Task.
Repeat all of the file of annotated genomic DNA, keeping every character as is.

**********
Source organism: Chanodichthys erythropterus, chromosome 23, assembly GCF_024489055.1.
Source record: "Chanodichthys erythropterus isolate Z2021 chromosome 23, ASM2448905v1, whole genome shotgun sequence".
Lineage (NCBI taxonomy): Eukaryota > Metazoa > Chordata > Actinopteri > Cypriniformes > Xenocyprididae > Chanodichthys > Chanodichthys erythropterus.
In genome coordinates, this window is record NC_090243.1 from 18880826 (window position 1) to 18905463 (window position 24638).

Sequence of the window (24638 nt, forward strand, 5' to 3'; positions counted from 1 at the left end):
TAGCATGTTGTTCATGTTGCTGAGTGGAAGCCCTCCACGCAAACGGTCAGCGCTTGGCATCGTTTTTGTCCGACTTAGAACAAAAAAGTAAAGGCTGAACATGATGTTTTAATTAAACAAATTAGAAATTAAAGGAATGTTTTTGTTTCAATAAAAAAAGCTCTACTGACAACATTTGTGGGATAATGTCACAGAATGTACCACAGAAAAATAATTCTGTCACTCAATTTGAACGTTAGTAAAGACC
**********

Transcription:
Source organism: Chanodichthys erythropterus, chromosome 23, assembly GCF_024489055.1.
Source record: "Chanodichthys erythropterus isolate Z2021 chromosome 23, ASM2448905v1, whole genome shotgun sequence".
Lineage (NCBI taxonomy): Eukaryota > Metazoa > Chordata > Actinopteri > Cypriniformes > Xenocyprididae > Chanodichthys > Chanodichthys erythropterus.
In genome coordinates, this window is record NC_090243.1 from 18880826 (window position 1) to 18905463 (window position 24638).

Sequence of the window (24638 nt, forward strand, 5' to 3'; positions counted from 1 at the left end):
TAGCATGTTGTTCATGTTGCTGAGTGGAAGCCCTCCACGCAAACGGTCAGCGCTTGGCATCGTTTTTGTCCGACTTAGAACAAAAAAGTAAAGGCTGAACATGATGTTTTAATTAAACAAATTAGAAATTAAAGGAATGTTTTTGTTTCAATAAAAAAAGCTCTACTGACAACATTTGTGGGATAATGTCACAGAATGTACCACAGAAAAATAATTCTGTCACTCAATTTGAACGTTAGTAAAGACC